But the killing of Hindus because they are Hindus is no longer confined to J&K. In the past eight months there has been a spate of such attacks all over India. These began with a string of bomb blasts on the eve of Diwali in Delhi, which claimed 52 lives. It was followed by an attack on the Indian Institute of Science in Bangalore, and a succession of bombs planted in and around temples of Varanasi. Miraculously, these failed to ignite a communal backlash, but the terrorists came within a hair’s breadth of success when they almost succeeded in penetrating the RSS headquarters in Nagpur on June 1. Although this attack has been played down, the government is now convinced that the real target of the fidayeen
was the organisation’s Reshimbag premises where a thousand RSS volunteers were undergoing ‘officers’ training’. Had the fidayeen not gone to the wrong building, they could have killed scores of senior RSS cadres. One shudders to think what that would have set off in the country.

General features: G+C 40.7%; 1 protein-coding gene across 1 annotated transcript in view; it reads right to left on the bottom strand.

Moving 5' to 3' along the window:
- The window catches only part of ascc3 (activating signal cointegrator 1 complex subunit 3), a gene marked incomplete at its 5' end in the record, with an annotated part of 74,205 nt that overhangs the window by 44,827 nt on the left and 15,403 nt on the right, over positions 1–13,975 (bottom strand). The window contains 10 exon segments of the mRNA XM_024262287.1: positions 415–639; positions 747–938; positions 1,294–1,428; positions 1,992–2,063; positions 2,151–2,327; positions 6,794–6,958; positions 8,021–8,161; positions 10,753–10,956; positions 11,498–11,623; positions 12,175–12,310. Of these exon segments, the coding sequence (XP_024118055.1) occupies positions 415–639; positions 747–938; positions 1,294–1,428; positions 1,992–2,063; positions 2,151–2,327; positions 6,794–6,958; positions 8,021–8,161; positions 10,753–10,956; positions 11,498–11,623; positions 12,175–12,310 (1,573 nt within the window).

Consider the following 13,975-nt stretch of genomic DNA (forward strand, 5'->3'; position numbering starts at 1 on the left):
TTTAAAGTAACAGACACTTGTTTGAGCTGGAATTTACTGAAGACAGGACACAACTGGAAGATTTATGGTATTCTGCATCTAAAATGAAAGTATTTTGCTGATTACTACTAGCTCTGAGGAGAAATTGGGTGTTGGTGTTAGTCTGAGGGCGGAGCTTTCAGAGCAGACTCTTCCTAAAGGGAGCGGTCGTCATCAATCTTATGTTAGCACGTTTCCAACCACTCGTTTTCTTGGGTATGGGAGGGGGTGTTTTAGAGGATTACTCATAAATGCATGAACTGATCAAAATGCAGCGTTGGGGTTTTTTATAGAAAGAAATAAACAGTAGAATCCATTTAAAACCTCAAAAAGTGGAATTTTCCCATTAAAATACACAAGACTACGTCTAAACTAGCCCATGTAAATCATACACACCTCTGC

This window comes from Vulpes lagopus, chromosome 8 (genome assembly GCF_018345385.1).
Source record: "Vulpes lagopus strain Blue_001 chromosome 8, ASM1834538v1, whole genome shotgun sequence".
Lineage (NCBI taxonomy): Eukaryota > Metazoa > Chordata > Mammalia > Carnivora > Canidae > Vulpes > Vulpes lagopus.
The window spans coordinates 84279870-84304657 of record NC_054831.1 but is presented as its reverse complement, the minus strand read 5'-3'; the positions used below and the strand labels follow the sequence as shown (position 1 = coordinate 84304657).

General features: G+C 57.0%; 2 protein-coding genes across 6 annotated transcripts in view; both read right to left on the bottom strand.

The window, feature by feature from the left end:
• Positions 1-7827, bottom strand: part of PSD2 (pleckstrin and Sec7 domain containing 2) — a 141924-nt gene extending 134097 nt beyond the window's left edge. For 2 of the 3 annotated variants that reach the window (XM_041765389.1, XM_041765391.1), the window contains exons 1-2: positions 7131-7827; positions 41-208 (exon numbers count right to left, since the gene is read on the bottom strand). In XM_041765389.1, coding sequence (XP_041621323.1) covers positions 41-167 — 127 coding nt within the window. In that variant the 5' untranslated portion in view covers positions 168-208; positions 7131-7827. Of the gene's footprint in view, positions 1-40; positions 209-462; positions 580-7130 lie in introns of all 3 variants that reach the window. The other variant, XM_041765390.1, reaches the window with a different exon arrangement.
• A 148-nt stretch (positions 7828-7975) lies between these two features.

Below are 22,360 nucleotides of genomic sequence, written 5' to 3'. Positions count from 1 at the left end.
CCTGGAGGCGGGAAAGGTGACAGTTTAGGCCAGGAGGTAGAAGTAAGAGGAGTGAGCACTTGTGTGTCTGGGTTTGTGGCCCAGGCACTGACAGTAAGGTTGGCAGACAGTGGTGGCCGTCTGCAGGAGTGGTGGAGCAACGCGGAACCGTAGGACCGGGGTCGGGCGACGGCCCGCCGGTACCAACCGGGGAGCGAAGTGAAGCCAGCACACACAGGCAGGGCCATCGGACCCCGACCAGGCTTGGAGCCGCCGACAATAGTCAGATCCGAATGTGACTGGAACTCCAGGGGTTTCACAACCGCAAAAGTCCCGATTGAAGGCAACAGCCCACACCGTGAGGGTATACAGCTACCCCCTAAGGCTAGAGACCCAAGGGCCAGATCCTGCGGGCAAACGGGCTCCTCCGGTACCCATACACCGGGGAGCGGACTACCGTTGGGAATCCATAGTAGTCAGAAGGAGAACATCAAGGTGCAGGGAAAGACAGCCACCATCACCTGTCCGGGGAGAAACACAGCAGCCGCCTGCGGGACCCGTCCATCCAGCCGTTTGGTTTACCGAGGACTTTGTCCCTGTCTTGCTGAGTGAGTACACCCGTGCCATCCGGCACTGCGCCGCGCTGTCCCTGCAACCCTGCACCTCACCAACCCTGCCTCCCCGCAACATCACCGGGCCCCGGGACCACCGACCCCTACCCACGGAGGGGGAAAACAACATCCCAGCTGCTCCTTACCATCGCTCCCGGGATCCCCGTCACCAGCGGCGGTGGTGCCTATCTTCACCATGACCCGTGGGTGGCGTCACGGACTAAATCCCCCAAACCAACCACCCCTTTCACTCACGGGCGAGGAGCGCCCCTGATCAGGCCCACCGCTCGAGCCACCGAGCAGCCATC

The Lashkar’s (and Jaish-e-Mohammad’s) purpose cannot be more obvious. Between October 2004 and April 2005, Musharraf publicly buried the Islamist dream of ‘Muslim’ Kashmir becoming a part of Pakistan, and accepted a modified version of the status quo in which, in crucial respects, it would remain a part of India. The only way left to upset this arrangement was to trigger a communal holocaust within India that would drive the Kashmiris into Pakistan’s arms.
Even in failure this piece of bigoted insanity has achieved a part of its purpose. The Nagpur attack provoked Vinay Katiyar and former Delhi Chief Minister Sahib Singh Verma to announce a reward of Rs 1 lakh on the head of every slain militant. Had they not been publicly rebuked by Vajpayee and Advani and forced to retract, they would have put a price on the head of every Muslim found ‘moving around in suspicious circumstances’.